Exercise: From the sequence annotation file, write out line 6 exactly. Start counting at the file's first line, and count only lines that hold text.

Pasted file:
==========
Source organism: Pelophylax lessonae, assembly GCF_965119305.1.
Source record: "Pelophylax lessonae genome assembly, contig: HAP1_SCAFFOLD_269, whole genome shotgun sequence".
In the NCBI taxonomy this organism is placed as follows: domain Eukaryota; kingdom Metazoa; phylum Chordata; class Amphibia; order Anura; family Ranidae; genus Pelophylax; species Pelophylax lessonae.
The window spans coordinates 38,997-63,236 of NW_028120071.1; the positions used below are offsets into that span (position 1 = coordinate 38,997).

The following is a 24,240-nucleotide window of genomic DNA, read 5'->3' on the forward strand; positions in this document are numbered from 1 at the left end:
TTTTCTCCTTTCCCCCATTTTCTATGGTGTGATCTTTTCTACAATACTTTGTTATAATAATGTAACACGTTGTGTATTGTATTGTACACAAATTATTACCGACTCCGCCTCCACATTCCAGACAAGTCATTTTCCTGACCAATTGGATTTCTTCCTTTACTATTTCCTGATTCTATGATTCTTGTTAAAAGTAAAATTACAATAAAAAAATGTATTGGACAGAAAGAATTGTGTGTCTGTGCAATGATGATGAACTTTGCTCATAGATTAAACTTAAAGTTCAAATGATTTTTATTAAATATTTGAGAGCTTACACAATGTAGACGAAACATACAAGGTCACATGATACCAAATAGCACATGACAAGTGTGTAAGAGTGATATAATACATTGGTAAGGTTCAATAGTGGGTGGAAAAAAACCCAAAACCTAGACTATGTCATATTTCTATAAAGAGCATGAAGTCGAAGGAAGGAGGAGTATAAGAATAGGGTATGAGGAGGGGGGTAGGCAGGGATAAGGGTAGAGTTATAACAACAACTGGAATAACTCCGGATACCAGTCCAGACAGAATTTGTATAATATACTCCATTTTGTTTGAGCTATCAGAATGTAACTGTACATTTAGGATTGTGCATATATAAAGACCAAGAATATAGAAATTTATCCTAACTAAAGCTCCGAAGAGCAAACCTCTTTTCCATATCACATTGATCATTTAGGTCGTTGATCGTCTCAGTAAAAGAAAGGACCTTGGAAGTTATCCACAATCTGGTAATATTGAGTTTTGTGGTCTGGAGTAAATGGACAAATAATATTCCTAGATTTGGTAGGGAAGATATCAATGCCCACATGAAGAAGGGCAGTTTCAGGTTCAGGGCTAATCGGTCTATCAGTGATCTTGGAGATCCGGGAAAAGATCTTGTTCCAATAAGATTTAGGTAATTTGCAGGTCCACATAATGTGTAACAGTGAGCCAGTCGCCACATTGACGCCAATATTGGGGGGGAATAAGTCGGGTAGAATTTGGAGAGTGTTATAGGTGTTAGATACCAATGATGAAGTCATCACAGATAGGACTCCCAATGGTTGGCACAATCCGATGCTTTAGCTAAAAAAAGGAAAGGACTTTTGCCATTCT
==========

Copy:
TTTTCTCCTTTCCCCCATTTTCTATGGTGTGATCTTTTCTACAATACTTTGTTATAATAATGTAACACGTTGTGTATTGTATTGTACACAAATTATTACCGACTCCGCCTCCACATTCCAGACAAGTCATTTTCCTGACCAATTGGATTTCTTCCTTTACTATTTCCTGATTCTATGATTCTTGTTAAAAGTAAAATTACAATAAAAAAATGTATTGGACAGAAAGAATTGTGTGTCTGTGCAATGATGATGAACTTTGCTCATAGATTAAACTTAAAGTTCAAATGATTTTTATTAAATATTTGAGAGCTTACACAATGTAGACGAAACATACAAGGTCACATGATACCAAATAGCACATGACAAGTGTGTAAGAGTGATATAATACATTGGTAAGGTTCAATAGTGGGTGGAAAAAAACCCAAAACCTAGACTATGTCATATTTCTATAAAGAGCATGAAGTCGAAGGAAGGAGGAGTATAAGAATAGGGTATGAGGAGGGGGGTAGGCAGGGATAAGGGTAGAGTTATAACAACAACTGGAATAACTCCGGATACCAGTCCAGACAGAATTTGTATAATATACTCCATTTTGTTTGAGCTATCAGAATGTAACTGTACATTTAGGATTGTGCATATATAAAGACCAAGAATATAGAAATTTATCCTAACTAAAGCTCCGAAGAGCAAACCTCTTTTCCATATCACATTGATCATTTAGGTCGTTGATCGTCTCAGTAAAAGAAAGGACCTTGGAAGTTATCCACAATCTGGTAATATTGAGTTTTGTGGTCTGGAGTAAATGGACAAATAATATTCCTAGATTTGGTAGGGAAGATATCAATGCCCACATGAAGAAGGGCAGTTTCAGGTTCAGGGCTAATCGGTCTATCAGTGATCTTGGAGATCCGGGAAAAGATCTTGTTCCAATAAGATTTAGGTAATTTGCAGGTCCACATAATGTGTAACAGTGAGCCAGTCGCCACATTGACGCCAATATTGGGGGGGAATAAGTCGGGTAGAATTTGGAGAGTGTTATAGGTGTTAGATACCAATGATGAAGTCATCACAGATAGGACTCCCAATGGTTGGCACAATCCGATGCTTTAGCTAAAAAAAGGAAAGGACTTTTGCCATTCT